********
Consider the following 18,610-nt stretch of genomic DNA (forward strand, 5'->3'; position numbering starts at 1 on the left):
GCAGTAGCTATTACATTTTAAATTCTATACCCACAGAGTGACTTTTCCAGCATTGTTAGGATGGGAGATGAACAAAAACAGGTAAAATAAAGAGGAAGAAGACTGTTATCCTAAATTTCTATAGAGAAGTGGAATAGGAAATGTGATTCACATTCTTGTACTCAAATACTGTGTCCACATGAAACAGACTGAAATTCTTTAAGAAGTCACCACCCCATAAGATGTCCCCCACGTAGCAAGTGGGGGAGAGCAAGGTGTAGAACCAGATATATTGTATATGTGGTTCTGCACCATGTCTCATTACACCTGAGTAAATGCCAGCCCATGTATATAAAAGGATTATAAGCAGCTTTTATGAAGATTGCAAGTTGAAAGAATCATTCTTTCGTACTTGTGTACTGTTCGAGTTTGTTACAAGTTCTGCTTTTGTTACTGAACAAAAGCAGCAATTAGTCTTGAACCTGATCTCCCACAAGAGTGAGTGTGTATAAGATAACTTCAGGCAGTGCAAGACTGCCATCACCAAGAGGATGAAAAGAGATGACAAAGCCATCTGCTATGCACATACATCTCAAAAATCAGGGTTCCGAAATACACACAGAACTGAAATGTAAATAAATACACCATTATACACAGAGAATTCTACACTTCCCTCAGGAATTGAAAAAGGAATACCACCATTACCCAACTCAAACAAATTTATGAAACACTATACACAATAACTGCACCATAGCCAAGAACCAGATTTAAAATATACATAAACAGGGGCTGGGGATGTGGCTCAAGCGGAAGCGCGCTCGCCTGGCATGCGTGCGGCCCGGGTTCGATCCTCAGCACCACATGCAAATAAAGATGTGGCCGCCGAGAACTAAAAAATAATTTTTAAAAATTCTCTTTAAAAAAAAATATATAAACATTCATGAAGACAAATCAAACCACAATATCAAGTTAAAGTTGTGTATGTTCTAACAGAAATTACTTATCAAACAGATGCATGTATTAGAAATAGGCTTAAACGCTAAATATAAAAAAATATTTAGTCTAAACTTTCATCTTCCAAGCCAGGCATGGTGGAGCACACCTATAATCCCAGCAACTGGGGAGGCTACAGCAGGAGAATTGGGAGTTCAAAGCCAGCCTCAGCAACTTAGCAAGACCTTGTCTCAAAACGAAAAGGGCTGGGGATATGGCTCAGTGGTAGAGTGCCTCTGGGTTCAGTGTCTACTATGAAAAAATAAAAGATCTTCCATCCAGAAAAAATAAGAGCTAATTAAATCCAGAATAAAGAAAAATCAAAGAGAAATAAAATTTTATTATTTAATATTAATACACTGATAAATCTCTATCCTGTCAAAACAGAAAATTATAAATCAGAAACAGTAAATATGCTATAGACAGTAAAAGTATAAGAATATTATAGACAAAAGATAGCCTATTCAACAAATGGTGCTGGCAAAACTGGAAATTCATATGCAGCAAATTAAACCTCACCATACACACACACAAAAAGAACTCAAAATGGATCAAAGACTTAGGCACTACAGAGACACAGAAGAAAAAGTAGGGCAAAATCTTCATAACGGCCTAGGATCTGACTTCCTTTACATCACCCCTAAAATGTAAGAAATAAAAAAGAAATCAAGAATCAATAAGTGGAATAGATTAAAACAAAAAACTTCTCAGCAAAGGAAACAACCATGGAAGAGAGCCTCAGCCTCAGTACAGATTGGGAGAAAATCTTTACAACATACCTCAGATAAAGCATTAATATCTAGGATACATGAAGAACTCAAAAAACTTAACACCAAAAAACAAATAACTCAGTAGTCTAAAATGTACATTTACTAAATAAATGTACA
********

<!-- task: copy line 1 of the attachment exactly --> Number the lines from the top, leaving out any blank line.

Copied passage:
Consider the following 18,610-nt stretch of genomic DNA (forward strand, 5'->3'; position numbering starts at 1 on the left):